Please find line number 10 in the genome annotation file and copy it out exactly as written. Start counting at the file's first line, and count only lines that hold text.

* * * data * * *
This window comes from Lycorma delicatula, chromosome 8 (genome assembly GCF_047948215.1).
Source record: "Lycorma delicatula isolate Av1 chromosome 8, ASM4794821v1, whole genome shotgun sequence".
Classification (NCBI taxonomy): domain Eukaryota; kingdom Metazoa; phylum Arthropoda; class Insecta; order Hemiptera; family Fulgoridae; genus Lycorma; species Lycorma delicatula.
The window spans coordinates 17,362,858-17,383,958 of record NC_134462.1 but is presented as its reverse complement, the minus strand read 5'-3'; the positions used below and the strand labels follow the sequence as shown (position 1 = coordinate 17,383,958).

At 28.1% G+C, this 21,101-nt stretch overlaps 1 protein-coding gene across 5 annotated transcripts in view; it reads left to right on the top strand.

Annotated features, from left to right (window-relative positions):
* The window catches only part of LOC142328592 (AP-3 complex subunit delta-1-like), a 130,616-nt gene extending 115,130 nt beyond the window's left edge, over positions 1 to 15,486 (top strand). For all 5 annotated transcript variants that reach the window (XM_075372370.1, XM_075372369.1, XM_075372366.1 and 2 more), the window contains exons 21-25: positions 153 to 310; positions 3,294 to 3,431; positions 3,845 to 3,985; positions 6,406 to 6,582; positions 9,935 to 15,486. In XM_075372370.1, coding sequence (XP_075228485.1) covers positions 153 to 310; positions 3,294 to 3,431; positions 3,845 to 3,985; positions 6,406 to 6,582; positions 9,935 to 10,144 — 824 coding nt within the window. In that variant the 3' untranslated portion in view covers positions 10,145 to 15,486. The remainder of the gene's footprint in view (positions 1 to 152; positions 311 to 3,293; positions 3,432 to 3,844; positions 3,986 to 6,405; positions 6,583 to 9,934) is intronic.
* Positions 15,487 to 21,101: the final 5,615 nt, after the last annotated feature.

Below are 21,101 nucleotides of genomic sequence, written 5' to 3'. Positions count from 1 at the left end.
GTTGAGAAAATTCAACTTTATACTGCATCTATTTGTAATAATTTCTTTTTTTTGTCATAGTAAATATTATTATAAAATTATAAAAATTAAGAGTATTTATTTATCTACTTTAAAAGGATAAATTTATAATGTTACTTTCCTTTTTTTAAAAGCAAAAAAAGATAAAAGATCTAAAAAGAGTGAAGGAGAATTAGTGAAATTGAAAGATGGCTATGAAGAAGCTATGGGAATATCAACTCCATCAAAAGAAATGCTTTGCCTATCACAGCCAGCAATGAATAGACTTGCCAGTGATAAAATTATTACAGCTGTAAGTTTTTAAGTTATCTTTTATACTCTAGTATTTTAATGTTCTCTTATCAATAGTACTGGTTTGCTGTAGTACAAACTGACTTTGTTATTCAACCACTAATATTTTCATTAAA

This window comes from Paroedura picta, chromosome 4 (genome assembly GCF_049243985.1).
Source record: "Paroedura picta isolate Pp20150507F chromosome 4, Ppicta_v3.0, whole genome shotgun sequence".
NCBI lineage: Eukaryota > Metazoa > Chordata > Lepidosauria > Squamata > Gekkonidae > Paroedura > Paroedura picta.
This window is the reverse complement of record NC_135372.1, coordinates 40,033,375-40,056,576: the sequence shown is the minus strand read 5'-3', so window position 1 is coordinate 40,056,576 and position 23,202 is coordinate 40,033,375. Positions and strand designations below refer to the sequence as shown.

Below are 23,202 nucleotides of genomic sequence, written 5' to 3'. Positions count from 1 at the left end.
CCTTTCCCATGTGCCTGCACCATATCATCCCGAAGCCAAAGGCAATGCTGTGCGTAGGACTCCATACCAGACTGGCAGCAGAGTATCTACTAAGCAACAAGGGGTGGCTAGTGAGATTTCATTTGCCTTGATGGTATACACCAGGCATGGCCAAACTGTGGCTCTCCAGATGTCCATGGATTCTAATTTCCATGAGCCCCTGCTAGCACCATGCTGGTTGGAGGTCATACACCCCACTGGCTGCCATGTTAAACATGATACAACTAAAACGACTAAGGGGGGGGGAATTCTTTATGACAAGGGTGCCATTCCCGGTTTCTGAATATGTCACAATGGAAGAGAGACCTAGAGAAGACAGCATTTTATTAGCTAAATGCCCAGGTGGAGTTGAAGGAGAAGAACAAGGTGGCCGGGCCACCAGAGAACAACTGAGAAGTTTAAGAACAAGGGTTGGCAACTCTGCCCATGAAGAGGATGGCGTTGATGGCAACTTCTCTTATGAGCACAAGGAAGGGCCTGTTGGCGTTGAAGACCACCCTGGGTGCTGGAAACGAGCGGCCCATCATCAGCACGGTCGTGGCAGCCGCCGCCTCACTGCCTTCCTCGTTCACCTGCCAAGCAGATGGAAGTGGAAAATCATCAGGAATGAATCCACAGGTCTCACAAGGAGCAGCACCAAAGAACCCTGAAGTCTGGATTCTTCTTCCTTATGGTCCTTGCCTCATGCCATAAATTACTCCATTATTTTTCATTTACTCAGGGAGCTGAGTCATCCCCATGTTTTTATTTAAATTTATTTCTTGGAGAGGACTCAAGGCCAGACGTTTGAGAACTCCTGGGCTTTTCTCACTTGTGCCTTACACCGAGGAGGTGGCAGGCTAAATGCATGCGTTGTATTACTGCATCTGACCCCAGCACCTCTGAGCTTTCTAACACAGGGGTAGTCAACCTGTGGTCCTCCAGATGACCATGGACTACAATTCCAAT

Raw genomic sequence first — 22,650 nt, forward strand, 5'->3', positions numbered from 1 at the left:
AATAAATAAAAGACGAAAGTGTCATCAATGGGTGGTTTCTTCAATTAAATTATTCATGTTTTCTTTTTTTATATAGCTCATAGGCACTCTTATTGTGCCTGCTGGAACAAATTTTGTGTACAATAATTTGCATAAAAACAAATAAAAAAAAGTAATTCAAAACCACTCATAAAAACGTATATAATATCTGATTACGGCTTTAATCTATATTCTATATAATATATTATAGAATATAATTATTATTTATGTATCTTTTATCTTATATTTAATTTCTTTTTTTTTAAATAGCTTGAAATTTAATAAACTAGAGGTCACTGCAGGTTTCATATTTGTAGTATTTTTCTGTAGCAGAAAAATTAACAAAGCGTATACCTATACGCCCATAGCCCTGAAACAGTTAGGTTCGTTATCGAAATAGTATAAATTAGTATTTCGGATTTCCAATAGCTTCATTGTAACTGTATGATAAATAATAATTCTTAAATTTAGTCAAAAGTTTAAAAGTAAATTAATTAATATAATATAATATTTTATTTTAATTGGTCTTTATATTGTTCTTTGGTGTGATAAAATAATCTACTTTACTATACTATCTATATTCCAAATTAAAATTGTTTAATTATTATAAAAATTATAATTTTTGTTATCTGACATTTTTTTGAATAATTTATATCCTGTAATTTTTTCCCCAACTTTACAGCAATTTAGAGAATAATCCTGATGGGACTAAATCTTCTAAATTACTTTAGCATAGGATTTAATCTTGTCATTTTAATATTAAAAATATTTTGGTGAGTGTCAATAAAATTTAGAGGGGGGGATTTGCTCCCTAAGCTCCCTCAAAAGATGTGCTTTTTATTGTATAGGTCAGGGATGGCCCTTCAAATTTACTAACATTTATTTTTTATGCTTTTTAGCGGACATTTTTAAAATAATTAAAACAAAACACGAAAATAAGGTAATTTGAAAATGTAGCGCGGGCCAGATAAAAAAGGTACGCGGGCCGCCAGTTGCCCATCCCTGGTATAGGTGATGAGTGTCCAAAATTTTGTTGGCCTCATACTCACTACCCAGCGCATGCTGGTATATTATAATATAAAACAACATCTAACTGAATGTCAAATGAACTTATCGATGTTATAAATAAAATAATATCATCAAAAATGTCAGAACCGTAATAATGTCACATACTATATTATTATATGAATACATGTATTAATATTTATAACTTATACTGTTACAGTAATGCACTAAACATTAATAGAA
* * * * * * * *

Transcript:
GTTGAGAAAATTCAACTTTATACTGCATCTATTTGTAATAATTTCTTTTTTTTGTCATAGTAAATATTATTATAAAATTATAAAAATTAAGAGTATTTATTTATCTACTTTAAAAGGATAAATTTATAATGTTACTTTCCTTTTTTTAAAAGCAAAAAAAGATAAAAGATCTAAAAAGAGTGAAGGAGAATTAGTGAAATTGAAAGATGGCTATGAAGAAGCTATGGGAATATCAACTCCATCAAAAGAAATGCTTTGCCTATCACAGCCAGCAATGAATAGACTTGCCAGTGATAAAATTATTACAGCTGTAAGTTTTTAAGTTATCTTTTATACTCTAGTATTTTAATGTTCTCTTATCAATAGTACTGGTTTGCTGTAGTACAAACTGACTTTGTTATTCAACCACTAATATTTTCATTAAA